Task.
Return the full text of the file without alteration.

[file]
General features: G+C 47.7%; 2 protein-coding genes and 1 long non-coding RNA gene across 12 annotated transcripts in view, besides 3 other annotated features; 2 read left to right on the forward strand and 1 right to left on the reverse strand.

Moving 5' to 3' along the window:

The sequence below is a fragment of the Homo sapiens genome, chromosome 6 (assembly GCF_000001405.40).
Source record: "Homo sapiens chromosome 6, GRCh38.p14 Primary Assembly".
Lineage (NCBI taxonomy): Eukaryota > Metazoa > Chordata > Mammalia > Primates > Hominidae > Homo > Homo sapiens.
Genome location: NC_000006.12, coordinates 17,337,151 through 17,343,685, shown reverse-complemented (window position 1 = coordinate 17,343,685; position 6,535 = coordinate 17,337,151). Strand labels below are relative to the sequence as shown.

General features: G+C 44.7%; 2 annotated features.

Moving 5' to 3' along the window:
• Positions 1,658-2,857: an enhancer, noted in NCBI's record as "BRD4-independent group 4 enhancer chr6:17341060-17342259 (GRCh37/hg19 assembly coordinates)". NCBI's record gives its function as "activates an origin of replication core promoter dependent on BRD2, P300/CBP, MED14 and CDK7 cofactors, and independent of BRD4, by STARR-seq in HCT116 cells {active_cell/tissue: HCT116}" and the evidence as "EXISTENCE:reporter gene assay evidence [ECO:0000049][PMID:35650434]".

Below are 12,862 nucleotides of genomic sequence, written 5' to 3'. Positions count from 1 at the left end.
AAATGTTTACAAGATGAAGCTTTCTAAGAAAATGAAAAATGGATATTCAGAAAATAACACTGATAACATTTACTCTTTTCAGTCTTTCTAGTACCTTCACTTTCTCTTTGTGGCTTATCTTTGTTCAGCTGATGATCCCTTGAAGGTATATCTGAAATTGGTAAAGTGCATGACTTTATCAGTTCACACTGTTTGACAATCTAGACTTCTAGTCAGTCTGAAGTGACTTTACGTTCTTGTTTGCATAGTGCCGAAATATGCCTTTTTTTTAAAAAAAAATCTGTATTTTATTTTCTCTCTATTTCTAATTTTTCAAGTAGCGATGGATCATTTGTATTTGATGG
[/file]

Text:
General features: G+C 47.7%; 2 protein-coding genes and 1 long non-coding RNA gene across 12 annotated transcripts in view, besides 3 other annotated features; 2 read left to right on the forward strand and 1 right to left on the reverse strand.

Moving 5' to 3' along the window:

The sequence below is a fragment of the Homo sapiens genome, chromosome 6 (assembly GCF_000001405.40).
Source record: "Homo sapiens chromosome 6, GRCh38.p14 Primary Assembly".
Lineage (NCBI taxonomy): Eukaryota > Metazoa > Chordata > Mammalia > Primates > Hominidae > Homo > Homo sapiens.
Genome location: NC_000006.12, coordinates 17,337,151 through 17,343,685, shown reverse-complemented (window position 1 = coordinate 17,343,685; position 6,535 = coordinate 17,337,151). Strand labels below are relative to the sequence as shown.

General features: G+C 44.7%; 2 annotated features.

Moving 5' to 3' along the window:
• Positions 1,658-2,857: an enhancer, noted in NCBI's record as "BRD4-independent group 4 enhancer chr6:17341060-17342259 (GRCh37/hg19 assembly coordinates)". NCBI's record gives its function as "activates an origin of replication core promoter dependent on BRD2, P300/CBP, MED14 and CDK7 cofactors, and independent of BRD4, by STARR-seq in HCT116 cells {active_cell/tissue: HCT116}" and the evidence as "EXISTENCE:reporter gene assay evidence [ECO:0000049][PMID:35650434]".

Below are 12,862 nucleotides of genomic sequence, written 5' to 3'. Positions count from 1 at the left end.
AAATGTTTACAAGATGAAGCTTTCTAAGAAAATGAAAAATGGATATTCAGAAAATAACACTGATAACATTTACTCTTTTCAGTCTTTCTAGTACCTTCACTTTCTCTTTGTGGCTTATCTTTGTTCAGCTGATGATCCCTTGAAGGTATATCTGAAATTGGTAAAGTGCATGACTTTATCAGTTCACACTGTTTGACAATCTAGACTTCTAGTCAGTCTGAAGTGACTTTACGTTCTTGTTTGCATAGTGCCGAAATATGCCTTTTTTTTAAAAAAAAATCTGTATTTTATTTTCTCTCTATTTCTAATTTTTCAAGTAGCGATGGATCATTTGTATTTGATGG